Quarterly Goals: Spring

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Jessica JewettI don’t believe in New Year’s Resolutions but I do believe in dividing the year into quarters and setting attainable goals for each period. It helps the year become more productive for me. Usually people who divide the year this way create between ten and twenty goals. They can be anything you hope to accomplish in a three month period from tiny to large. This is especially helpful when you have chronic conditions that affect your short-term memory like I do. Writing things down and keeping lists is rather comforting for me, like an extra support system.

I forgot to post a blog with my winter quarter goals, however, so we’re going to start fresh with spring goals. At the end of the spring quarter, we’ll come back and see how many I succeeded at and which ones need to carry over into the summer quarter.

Quarterly Goals for Spring (April – June)

  1. Finish editing From the Darkness Risen: Book II
  2. Review the Kindle creation process
  3. Set publication date and open book pre-order
  4. Begin first draft of From the Darkness Risen: Book III
  5. Pay down $200 extra on credit card
  6. Create stock for Etsy store
  7. Open Etsy store
  8. Buy fabric to alter Mega Coven cosplay
  9. Get new publicity pictures taken
  10. Begin website redesign plans
  11. Plant moonflower seeds
  12. Cleanse and move altar
  13. Work on family grimoire
  14. Do more readings
  15. Review four more books
  16. Adopt better meal planning skills
  17. Learn and make three new recipes
  18. Get wheelchair repaired
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Book Review: Sawbones by Melissa Lenhardt

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Sawbones by Melissa LenhardtThis month I was given a chance to read the novel, Sawbones, by Melissa Lenhardt, which will be released on March 29, 2016. I received an advanced reader copy from Redhook, the publisher, so thank you for the opportunity.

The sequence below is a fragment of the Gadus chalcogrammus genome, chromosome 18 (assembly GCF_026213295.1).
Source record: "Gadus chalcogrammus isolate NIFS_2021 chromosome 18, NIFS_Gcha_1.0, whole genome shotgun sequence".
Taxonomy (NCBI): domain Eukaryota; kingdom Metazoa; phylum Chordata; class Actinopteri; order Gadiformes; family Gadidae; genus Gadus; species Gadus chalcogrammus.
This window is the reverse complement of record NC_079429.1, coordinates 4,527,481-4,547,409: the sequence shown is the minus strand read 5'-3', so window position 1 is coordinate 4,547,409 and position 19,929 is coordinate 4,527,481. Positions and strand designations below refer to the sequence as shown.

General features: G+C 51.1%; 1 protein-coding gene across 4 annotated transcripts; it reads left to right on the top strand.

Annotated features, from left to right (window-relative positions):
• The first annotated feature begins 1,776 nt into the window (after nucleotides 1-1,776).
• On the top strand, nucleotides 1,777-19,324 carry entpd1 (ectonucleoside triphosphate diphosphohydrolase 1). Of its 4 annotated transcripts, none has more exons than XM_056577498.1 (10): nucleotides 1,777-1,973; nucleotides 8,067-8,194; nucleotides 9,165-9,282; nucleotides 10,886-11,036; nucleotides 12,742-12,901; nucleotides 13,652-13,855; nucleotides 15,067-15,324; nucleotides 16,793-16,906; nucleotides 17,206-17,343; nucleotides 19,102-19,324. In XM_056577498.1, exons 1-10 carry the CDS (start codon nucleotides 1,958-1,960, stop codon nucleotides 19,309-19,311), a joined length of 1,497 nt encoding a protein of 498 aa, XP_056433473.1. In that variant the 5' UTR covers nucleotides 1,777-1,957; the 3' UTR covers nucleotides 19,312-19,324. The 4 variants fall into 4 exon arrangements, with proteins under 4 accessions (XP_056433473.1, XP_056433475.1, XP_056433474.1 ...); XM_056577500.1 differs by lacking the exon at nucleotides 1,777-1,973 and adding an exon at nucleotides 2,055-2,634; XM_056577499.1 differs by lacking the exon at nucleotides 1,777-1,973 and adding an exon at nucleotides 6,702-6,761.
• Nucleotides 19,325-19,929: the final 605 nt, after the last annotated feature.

Sawbones by Melissa Lenhardt appears to be the first book in a series since Amazon is listing it as “A Laura Elliston Novel”. It tells the story of Catherine Bennet, who trained under her father to become a doctor during the American Civil War, and is wrongfully accused of murder years later. She escapes New York City before the authorities can hang her and migrates out West with her maid. Having adopted a false identity, Dr. Laura Elliston, she is appointed by General William T. Sherman as a temporary army doctor. It’s a constant struggle to keep her identity secret and to keep herself from being traded for the bounty on her head.

This is a fantastic first effort by Melissa Lenhardt. I didn’t go into it expecting much simply because historical fiction usually leaves a lot to be desired in research and accuracy. While a few aspects of the novel came out a bit cliche (Indians attacking the wagon train, for example), each plot point was, in fact, necessary to move the story along. That’s a tight plot and moves fast enough to keep readers entertained whether they typically enjoy historical fiction or not.

The main character, Dr. Laura Elliston, is intelligent and – in a welcome surprise – not dependent on men for fulfillment and survival. She refuses to compromise herself as a woman and a doctor just to fulfill the roles of wife and mother that society demands of her. In some ways, Lenhardt seems to have unconsciously drawn influence from the television show Dr. Quinn, Medicine Woman, if the show had been allowed to realistically depict the blood, filth, gore, and attitudes of the West. Parts of the novel were rather graphic but necessary for putting the reader in Dr. Elliston’s shoes, witnessing the West as a violent and uncertain place in the years after the Civil War.